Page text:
- Patient recruitment: Today nearly 80% of clinical trials fail to meet enrollment timelines, and up to 50% of research sites enroll one or no patients. This is in part why so many studies fail. If nothing else, these issues dramatically drive up costs and extend timelines. According to research conducted by the National Cancer Institute (NCI), nearly 40% of oncology trials failed to achieve the minimum patient enrollment (in Phase 3 studies, the failure rate jumps to more than three out of five). Research published by Sully et al in 2013 looked at publicly funded clinical research studies in the UK over a seven-year period shows a similar trend. They report that only 55% of trials recruited their originally specified sample size, 78% of the trials recruited 80% of the original target, and almost one third of trials received an extension of some kind. What is behind the patient recruitment challenge? While patients often enroll in clinical studies for altruistic reasons, many are not aware of the opportunity to participate in studies or have false perceptions about participation. Gamified clinical trial apps can help to educate people understand the clinical trial process by explaining in a much more digestible or interactive way the benefits of participating. Games provide a fun and engaging approach to learning and have been used to provide information about clinical trial participation with an aim to helping users understand common reasons for and against participation, dispelling myths about clinical research, understanding the purpose of clinical trials and what is involved in participation, and knowing the benefits and drawbacks of participating. Patients can even be rewarded for signing up by either earning material rewards or simple visual feedback (starts, badges, etc.).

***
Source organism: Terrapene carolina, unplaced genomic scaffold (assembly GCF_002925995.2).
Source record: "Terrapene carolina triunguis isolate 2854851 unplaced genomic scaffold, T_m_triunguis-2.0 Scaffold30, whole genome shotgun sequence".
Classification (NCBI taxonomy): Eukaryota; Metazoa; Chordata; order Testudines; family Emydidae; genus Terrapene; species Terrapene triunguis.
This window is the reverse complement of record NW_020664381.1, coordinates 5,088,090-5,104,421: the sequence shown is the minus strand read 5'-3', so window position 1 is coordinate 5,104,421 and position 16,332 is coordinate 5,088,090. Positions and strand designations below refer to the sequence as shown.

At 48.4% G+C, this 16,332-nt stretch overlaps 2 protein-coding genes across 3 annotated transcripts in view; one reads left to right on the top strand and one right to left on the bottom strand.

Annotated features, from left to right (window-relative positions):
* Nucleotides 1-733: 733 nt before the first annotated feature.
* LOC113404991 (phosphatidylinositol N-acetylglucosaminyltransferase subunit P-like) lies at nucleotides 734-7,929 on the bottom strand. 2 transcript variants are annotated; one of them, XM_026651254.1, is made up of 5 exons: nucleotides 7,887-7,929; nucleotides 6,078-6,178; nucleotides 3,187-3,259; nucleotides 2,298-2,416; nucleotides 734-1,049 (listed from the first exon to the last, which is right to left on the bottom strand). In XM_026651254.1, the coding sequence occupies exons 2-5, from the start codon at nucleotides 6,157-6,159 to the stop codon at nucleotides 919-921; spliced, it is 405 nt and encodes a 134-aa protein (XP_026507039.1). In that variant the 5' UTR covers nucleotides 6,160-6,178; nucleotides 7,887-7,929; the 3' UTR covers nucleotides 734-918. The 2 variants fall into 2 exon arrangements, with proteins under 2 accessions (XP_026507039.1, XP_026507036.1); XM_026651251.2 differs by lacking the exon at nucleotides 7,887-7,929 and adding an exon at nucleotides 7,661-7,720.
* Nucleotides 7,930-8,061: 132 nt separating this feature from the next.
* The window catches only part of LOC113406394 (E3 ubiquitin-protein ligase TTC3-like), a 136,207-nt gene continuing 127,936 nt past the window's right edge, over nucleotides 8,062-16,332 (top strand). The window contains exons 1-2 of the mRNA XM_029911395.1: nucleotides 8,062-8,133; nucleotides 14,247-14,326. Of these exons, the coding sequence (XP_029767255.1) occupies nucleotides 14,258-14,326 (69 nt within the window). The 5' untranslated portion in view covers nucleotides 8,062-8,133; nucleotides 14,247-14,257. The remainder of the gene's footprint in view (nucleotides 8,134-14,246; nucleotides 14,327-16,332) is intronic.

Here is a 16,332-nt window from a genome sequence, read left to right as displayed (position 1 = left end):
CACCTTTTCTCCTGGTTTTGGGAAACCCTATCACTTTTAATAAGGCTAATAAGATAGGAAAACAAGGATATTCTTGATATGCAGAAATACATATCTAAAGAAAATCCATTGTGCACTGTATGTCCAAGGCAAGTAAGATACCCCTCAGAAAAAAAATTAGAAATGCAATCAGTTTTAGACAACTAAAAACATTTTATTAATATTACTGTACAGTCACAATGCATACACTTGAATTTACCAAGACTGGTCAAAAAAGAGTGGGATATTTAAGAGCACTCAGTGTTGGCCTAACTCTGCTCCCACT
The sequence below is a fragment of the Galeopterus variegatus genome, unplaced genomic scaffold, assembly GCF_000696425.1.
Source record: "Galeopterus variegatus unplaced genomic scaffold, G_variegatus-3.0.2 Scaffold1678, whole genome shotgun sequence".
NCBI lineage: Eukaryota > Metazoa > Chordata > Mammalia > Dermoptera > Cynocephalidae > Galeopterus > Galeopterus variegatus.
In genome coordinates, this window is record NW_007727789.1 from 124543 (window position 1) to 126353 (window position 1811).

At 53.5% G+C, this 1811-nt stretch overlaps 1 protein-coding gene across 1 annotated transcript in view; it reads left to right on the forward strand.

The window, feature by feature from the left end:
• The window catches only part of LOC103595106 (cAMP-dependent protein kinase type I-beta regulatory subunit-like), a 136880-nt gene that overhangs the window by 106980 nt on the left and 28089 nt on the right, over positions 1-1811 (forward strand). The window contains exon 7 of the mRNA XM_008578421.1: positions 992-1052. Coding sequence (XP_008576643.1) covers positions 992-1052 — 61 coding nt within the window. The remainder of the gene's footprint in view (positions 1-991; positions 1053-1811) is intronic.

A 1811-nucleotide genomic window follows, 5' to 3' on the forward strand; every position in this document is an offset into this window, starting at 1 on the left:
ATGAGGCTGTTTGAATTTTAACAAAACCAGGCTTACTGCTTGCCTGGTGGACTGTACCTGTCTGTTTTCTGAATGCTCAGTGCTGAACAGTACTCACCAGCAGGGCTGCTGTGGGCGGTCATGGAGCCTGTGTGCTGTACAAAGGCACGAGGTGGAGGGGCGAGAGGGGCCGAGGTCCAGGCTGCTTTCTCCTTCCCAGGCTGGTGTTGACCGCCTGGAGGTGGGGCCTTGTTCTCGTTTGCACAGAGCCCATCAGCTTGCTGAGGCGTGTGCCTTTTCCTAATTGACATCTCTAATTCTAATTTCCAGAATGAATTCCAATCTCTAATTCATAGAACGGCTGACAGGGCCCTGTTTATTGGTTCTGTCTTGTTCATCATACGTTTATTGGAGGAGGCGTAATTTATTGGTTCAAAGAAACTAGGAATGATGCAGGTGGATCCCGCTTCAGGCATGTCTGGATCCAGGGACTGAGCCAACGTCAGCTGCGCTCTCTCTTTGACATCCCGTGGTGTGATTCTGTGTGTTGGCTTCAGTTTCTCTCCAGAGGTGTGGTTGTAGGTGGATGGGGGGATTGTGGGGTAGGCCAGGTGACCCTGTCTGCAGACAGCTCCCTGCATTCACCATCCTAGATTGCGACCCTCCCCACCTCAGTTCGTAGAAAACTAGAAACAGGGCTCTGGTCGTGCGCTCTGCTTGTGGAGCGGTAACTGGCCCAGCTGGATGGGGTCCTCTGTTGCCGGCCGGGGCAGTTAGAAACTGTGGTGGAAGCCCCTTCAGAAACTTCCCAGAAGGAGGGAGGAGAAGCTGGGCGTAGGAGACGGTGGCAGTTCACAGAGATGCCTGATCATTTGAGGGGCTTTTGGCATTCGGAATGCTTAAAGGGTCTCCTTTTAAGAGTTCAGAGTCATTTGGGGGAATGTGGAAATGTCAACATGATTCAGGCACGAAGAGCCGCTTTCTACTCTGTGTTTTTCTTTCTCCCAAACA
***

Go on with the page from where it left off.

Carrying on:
- Retaining patients in clinical trials: In addition to recruiting patients, keeping them engaged in study participation is critically important to the success of a trial. According to ICON, studies typically experience dropout rates ranging from 15 to 40%. Oftentimes, patients drop out due to loss of interest or engagement with the study, or because they find study participation too burdensome. For these reasons, pharmaceutical companies are considering gamification to make clinical trial participation more convenient and patient centric. Games can provide a more fun, interactive and engaging experience, encouraging patient retention while collecting vital data and information that can be used to measure the effects of drug treatment. Examples of how this has been piloted in clinical trials include using games to: educate patients about clinical trials, measure health outcomes, and increase patient engagement. One notable example that has been used to measure health outcomes in muscular dystrophy patients is the ACTIVE-Seated (Abilities Captured through Interactive Video-based Evaluation) application. It uses the Microsoft Kinect gaming interface to gather positional information about an individual's upper extremity movement to determine functional reaching volume, velocity of movement, and rate of fatigue while playing an engaging video game. In muscular dystrophy, individuals undergo progressive loss of muscle strength and function, and the game (which is played while seated) has enabled the development of an objective outcome measure in patients unable to walk.